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Geopolitics and Economic Data Puts the GBP, EUR, and the USD in the Spotlight

Bob Mason

Earlier in the Day:

It was a busier day on the economic calendar this morning. The Aussie Dollar and Kiwi Dollar were in action early on, with the Japanese Yen in action later this morning.

Away from the calendar, downside risks remained, however. Key drivers include tensions between the U.S and China and the possibility of a 2nd wave of the coronavirus pandemic.

On the positive front, though, remained the continued easing of lockdown measures coming in the wake of a flurry of central bank and government fiscal support maneuvers.

Following FED Chair Powell’s comments over the weekend, expect the markets to also remain sensitive to any spikes in new coronavirus cases. The key to an ongoing easing of lockdown measures is a continued downward trend in the number of new cases…

Looking at the latest coronavirus numbers,

On Monday, the number of new coronavirus cases rose by 82,564 to 4,888,188. On Sunday, the number of new cases had risen by 83,321. The daily increase was lower than Sunday’s rise, while higher than 76,701 new cases on the previous Monday.

France, Germany, Italy, and Spain reported 1,916 new cases on Monday, which was down from 2,500 new cases on Sunday. On the previous Monday, there had been 5,374 new cases.

From the U.S, the total number of cases rose by 22,231 to 1,549,895 on Monday. On Sunday, the total number of cases had risen by 19,891 On Monday, 11th May, a total of 18,196 new cases had been reported.

For the Kiwi Dollar

Wholesale inflation figures for the 1st quarter had little influence in the early hours. Deflationary pressures are likely to have picked up in the 2nd quarter due to the global lockdown.

According to NZ Stats:

The Producer Price Input Index fell by 0.3% in the 1st quarter, quarter-on-quarter, reversing a 0.1% rise in the 4th quarter.

  • The output producers’ price index rose by 0.1%, while the farm expenses price index was flat.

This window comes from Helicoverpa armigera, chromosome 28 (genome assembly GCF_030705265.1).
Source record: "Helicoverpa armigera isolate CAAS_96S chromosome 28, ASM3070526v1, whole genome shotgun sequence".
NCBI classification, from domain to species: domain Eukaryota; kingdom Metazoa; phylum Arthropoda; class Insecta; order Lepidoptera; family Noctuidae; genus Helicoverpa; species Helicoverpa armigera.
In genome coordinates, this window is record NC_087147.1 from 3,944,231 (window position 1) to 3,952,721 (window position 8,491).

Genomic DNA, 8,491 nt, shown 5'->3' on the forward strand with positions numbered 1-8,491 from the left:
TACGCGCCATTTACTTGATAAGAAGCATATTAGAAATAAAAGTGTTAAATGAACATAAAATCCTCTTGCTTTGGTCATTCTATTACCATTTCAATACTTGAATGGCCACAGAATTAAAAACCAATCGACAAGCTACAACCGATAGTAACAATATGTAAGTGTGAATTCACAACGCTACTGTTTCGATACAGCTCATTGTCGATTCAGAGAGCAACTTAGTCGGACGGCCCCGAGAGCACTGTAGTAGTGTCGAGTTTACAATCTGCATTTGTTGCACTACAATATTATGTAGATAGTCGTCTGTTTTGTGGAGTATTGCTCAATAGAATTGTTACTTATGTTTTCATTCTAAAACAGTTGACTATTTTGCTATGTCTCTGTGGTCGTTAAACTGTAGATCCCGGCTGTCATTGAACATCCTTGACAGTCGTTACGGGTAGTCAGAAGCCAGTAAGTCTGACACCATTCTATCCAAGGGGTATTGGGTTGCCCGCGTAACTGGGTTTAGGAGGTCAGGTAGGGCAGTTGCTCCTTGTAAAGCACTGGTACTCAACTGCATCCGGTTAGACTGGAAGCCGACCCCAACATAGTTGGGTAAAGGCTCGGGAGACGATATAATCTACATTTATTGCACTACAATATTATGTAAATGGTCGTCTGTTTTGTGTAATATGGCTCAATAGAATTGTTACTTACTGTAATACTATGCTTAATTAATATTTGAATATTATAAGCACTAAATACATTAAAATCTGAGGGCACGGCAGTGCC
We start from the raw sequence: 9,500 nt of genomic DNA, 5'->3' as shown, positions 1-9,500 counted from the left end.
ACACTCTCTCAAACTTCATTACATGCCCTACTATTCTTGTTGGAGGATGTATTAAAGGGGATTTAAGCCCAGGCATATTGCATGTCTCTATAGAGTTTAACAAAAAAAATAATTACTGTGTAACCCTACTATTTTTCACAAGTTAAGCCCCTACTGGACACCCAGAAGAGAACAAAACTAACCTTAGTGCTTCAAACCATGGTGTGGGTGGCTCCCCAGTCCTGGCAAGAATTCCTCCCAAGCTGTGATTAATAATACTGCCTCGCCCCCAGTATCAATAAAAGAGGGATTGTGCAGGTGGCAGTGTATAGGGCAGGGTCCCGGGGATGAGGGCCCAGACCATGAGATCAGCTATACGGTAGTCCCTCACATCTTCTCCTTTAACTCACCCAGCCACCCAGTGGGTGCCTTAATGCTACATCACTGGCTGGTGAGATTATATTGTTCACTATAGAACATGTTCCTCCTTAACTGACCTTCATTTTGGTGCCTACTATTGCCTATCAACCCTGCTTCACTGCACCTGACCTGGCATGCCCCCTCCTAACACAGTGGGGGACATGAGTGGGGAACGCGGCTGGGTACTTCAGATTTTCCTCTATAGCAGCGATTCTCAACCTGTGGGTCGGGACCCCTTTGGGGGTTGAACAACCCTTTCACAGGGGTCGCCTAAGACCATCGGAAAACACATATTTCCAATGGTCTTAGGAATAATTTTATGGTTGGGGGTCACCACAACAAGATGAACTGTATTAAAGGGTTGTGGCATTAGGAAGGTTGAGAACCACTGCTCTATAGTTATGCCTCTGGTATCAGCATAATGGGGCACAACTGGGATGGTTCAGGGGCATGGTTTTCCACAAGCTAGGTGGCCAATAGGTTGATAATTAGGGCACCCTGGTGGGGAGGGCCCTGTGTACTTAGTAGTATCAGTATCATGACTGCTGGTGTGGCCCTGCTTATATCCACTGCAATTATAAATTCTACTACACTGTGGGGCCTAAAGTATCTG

• By contrast, the capital goods price index jumped by 0.6% in the quarter.

The Kiwi Dollar moved from $0.60443 to $0.60441 upon release of the figures. At the time of writing, the Kiwi Dollar was down by 0.03% to $0.6039.

For the Aussie Dollar

The RBA meeting minutes were the main area of focus in the early part of the day.

Salient points from the minutes included:

  • Members agreed that the Bank’s policy package was working broadly as expected.
  • With a significant improvement in the functioning of the government bond market, the Bank scaled back the size and frequency of bond purchases.
  • The Bank was prepared to scale up purchases again if necessary.
  • To assist with the smooth functioning of capital markets, the Bank endorsed a proposal to broaden the range of eligible collateral for the Bank’s domestic market operations.
  • This is to include Australian Dollar securities issued by non-bank corps, with an investment-grade credit rating.

On the economic outlook:

  • The unemployment rate was forecast to peak at around 10% in the second quarter.
  • Household consumption was projected to contract by around 15% in the 1st half of 2020.
  • The Australian economy was expected to contract by around 10% in the 1st half of 2020.
  • Such a contraction would be unprecedented in Australia’s 60-year history of quarterly national accounts.
  • Members see the global economy being to recovery later in the year.

On the policy outlook:

  • The Board confirmed that the target for 3-year yields would be maintained until progress was made towards the Bank’s goals of full employment and the inflation target.